American Prisoner of War Camps in Southern California
by Kathy Kirkpatrick, Arcadia Publishing
by arrangement with Fonthill Media LLC.,
Two books reviewed by Craig MacDonald
During World War II, nearly 37,000 German, Italian & Japanese Prisoners of War were housed in a total of 110 California POW camps and hospitals—59 in the North & 51 in the South.
Nationwide, more than 428,000 POWs were in Continental US camps. Every state, except Vermont, had them. The numbers of POWs varied due to re-locations, deaths and other factors.
Many California counties had camps, such as San Francisco, San Joaquin, Yuba, Butte, Alameda, Placer & Monterey in the North and Riverside, San Bernardino, Orange, Los Angeles and San Diego in the South.
"America is a nation of immigrants, so hosting POWs from their homeland brought mixed feelings among civilians and military in the communities where the prisoners were housed and worked," wrote Historian Kathy Kirkpatrick, author of two fascinating books, which tell the American POW story from a national and state perspective.
"People gradually came to appreciate the additional civilian jobs and affordable labor source. Some developed lifetime relationships and even later became married," wrote the noted genealogist, who graduated with a History Degree from Humboldt State University.
After the war, many returned to the United States for reunions near their old POW camps, some as late as 2009! Former POWs sometimes became US citizens.
This book is remarkable because of the author's extensive research on a topic many have never read about. She explains how POWs were treated; what they did here; the way they lived and what became of them.
"After the war, the former POWs held mostly good memories of their time here," writes the author, who utilized interviews with POWs, guards, translators and their families as well as located numerous, letters, camp newsletters, photos, maps and other fascinating items, which help document her works.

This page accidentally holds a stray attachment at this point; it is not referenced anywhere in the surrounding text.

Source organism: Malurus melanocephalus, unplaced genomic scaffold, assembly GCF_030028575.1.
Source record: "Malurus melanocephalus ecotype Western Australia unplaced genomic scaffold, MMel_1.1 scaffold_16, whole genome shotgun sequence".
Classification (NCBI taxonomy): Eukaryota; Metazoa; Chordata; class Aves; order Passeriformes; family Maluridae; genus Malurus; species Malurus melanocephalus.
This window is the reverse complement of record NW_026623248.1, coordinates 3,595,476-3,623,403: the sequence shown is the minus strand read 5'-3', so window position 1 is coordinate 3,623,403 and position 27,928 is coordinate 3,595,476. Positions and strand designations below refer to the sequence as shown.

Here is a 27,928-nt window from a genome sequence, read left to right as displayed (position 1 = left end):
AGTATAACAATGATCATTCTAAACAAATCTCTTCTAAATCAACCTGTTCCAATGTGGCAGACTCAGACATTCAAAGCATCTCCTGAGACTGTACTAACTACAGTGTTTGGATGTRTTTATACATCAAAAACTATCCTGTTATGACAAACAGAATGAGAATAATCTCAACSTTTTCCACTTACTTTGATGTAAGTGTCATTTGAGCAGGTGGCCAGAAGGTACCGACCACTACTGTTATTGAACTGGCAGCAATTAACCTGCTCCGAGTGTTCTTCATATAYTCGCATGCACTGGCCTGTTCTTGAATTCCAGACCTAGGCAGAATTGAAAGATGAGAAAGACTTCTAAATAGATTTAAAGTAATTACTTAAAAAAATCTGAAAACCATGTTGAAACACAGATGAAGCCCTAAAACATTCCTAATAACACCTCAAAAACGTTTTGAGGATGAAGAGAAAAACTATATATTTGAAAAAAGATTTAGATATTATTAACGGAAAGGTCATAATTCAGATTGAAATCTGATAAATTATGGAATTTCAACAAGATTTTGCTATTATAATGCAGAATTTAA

The historian explains how German & Italian Americans were given permission to hire POWs to work on their farms, in their canneries and at other businesses. They were paid for their services and provided valuable labor at a time when most young men were in the military.
The POWs worked producing much-needed products, like food, cotton, clothing and lumber. They repaired roads, railroad tracks and locomotives, airfields and other necessary infrastructure. They even provided bands for the camps as well as outside local churches (where they sometimes met girls). Some tried to escape. At Ft. Ord in Monterey County, 500 German POWs attempted to escape through tunnels in August of 1944.
In California, the majority of prisoners were Germans (a maximum 10,500 in the North and 13,288 in the South). The state also had 3,000 Italians in the North and 5,504 in the South; 3,500 Japanese in the North and 1,087 in the South.
The POWs were not only sent to these camps by US forces but other allies as well, including the British & French.
Ships carrying supplies and men overseas, transported POWs to America.
After Benito Mussolini's demise, the Italian government's position in the war changed from Axis to Ally, making a difference for many Italian POWs.
Sixty-five percent of the POWs signed up to serve in Italian Service Units, under command of Brig. Gen. J.M. Eager. They were separated from those who did not sign up. The service units provided labor similar to the Civilian Conservation Corps—receiving pay and special privileges.
The MacArthur Camp in San Pedro had 177 Italian Service Unit members.
American POW camps usually had 8 companies of 250 men each per compound. They were fed food equivalent to the American Servicemen but substitutions were made to recognize ethnic preferences, like Italians receiving an increase in rice and spaghetti and Germans getting more potatoes. POWs served as their own cooks. They played sports in their camps and could send two letters and one postcard a week with free postage.
Knight Camp in Oakland, Alameda County, which became the Oakland Army Base, once housed 824 German POWs. Garden Grove ended up with 600 Germans and the Santa Ana Air Base had 888 Germans.
Readers can find out a lot more fascinating information about where the German, Italian and Japanese POWs were located and many interesting things in these well-documented books, whose bibliographies will enable you to research further about ancestors, friends and others.
The author even has a Death Index, Burial Locations List, Museums & Website Roster and Indexes to further assist you in your search. Historian Kirkpatrick is to be commended for her tireless effort to bring history "alive" and preserve it for future generations.